__________________
Douglas Spotted Eagle/Spot
Author, producer, composer
Certified Sony Vegas Trainer
http://www.vasst.com
Douglas Spotted Eagle is offline   Reply With Quote
Old May 10th, 2005, 01:51 PM   #7
Obstreperous Rex
 
Join Date: Jan 2001
Location: San Marcos, TX
Posts: 26,900
Images: 513
Indeed, I think these days "broadcast quality" can be succintly defined not at all in numbers but simply as a matter of whether or not the content is compelling enough. Case in point: when embedded journalists rolled into Iraq with the troops, their videophones with their tiny, blocky, grayscale 160x120 images were carried around the world for hours and hours on CNN and other news media outlets.
__________________
CH

Search DV Info Net | DV Info Net Sponsors | A Decade (+5) of DVi | ...Tuesday is Soylent Green Day!
Chris Hurd is offline   Reply With Quote
Old May 10th, 2005, 02:30 PM   #8
Contributor
 
Join Date: Jan 2003
Location: Kansas City, MO
Posts: 4,449
I think Douglas hit the nail on the head. Chief engineers at lots of local stations will recommend stuff based on their like or dislike of the sales reps, or how good a time they had boozing it up at NAB. I'm not slamming engineers--that's the way things are in just about any industry. I have a friend who used to be close to somebody in a local police department; one time he asked the cop why they chose the full size Fords over the full size Chevys (this was about 10 years or so ago). The cop replied: the Ford rep buys the best steak dinners.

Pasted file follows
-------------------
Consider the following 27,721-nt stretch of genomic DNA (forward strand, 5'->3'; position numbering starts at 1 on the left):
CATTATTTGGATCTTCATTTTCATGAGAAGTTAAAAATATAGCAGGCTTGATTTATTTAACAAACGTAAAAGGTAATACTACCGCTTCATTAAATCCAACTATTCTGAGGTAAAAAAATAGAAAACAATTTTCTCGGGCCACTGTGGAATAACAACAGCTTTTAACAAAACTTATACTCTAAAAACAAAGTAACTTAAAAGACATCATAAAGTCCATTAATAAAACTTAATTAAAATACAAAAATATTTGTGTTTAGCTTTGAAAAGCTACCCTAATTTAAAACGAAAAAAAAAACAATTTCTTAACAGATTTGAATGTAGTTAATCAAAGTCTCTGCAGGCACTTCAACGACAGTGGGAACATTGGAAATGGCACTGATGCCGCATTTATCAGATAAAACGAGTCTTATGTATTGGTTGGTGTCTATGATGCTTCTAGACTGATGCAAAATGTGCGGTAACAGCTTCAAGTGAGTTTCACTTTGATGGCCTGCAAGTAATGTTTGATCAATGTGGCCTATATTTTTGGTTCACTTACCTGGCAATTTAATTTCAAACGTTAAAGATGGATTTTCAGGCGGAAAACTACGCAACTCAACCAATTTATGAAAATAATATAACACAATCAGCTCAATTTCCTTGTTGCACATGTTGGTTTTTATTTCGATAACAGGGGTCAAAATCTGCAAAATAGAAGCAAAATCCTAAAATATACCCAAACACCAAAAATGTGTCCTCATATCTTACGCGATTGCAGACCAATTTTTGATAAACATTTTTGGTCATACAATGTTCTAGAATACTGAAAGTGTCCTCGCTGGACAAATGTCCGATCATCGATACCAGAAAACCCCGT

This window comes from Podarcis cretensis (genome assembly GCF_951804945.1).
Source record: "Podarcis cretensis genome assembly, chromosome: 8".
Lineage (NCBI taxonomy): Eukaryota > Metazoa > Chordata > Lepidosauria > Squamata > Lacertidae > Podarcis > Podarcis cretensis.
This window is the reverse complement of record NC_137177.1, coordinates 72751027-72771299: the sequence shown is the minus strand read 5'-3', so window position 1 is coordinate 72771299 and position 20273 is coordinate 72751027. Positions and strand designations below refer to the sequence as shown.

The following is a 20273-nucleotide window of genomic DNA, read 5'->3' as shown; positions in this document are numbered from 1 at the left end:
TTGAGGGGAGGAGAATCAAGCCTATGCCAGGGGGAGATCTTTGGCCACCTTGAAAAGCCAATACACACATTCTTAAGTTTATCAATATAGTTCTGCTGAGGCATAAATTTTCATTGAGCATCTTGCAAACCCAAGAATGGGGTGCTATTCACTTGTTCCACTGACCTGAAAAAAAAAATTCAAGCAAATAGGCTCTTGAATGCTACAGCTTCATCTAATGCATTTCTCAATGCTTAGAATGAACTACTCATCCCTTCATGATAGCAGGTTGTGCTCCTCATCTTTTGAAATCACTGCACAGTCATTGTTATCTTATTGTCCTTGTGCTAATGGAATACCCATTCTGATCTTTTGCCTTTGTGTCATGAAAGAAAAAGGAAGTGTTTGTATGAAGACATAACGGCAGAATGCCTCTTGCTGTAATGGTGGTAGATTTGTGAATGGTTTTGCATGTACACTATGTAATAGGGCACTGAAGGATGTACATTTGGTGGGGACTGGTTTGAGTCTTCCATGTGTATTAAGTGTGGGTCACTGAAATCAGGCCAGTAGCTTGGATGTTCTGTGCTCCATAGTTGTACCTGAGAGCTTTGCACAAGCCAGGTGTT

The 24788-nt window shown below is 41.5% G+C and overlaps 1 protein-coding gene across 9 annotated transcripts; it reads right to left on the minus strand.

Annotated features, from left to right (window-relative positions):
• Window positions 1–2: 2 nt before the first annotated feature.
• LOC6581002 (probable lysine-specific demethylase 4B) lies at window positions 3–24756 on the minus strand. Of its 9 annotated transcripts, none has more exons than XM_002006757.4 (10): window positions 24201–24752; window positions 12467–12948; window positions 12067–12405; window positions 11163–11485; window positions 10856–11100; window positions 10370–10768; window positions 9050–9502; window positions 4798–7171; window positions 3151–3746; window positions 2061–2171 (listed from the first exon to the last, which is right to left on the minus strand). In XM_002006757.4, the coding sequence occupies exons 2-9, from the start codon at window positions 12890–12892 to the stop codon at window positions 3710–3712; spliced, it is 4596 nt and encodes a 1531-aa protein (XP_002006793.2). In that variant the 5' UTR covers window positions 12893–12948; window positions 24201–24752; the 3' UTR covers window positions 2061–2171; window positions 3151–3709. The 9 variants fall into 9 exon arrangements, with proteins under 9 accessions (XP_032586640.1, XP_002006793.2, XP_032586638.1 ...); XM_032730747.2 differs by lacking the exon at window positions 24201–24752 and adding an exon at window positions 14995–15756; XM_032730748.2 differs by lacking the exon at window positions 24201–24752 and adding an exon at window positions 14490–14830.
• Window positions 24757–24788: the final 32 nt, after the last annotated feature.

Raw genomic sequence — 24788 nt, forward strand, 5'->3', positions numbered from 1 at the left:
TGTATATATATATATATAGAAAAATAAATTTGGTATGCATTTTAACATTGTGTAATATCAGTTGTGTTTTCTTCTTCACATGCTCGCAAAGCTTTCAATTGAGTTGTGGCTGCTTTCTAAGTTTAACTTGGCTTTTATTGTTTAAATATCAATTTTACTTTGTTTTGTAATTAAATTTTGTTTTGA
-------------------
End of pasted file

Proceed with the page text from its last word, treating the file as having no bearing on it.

Bill Pryor is offline   Reply With Quote
Old May 10th, 2005, 04:10 PM   #9
Inner Circle
 
Join Date: Sep 2002
Location: San Mateo, CA
Posts: 3,840
Ditto the "Content is King" reasoning. NO ONE would tell you that 8mm film is 'broadcast quality'... and NO ONE would turn down broadcasting the Zapruder film of the Kennedy assasination.
Richard Alvarez is offline   Reply With Quote
Old May 10th, 2005, 08:17 PM   #10
Regular Crew
 
Join Date: Mar 2005
Location: Appleton, ME
Posts: 160
Quality matters

While I agree content is crucial, for people shooting commissioned films for the big networks, it is also crucial to shoot with an approved format. I shoot natural history documentaries and there is an ever growing push to orginate in HD. It would be wonderful if we could start using more cost effective cameras than currently available. Shoots tend to be long in order to capture the required animal behaviour etc. More economical HD cameras would mean that money could be spent on time in the field rather than keeping rental houses in business. May be those days are not quite here yet? But not far away.
David C Wright is offline   Reply With Quote
Old May 10th, 2005, 08:59 PM   #11
 
Join Date: Jan 2004
Location: Stockton, UT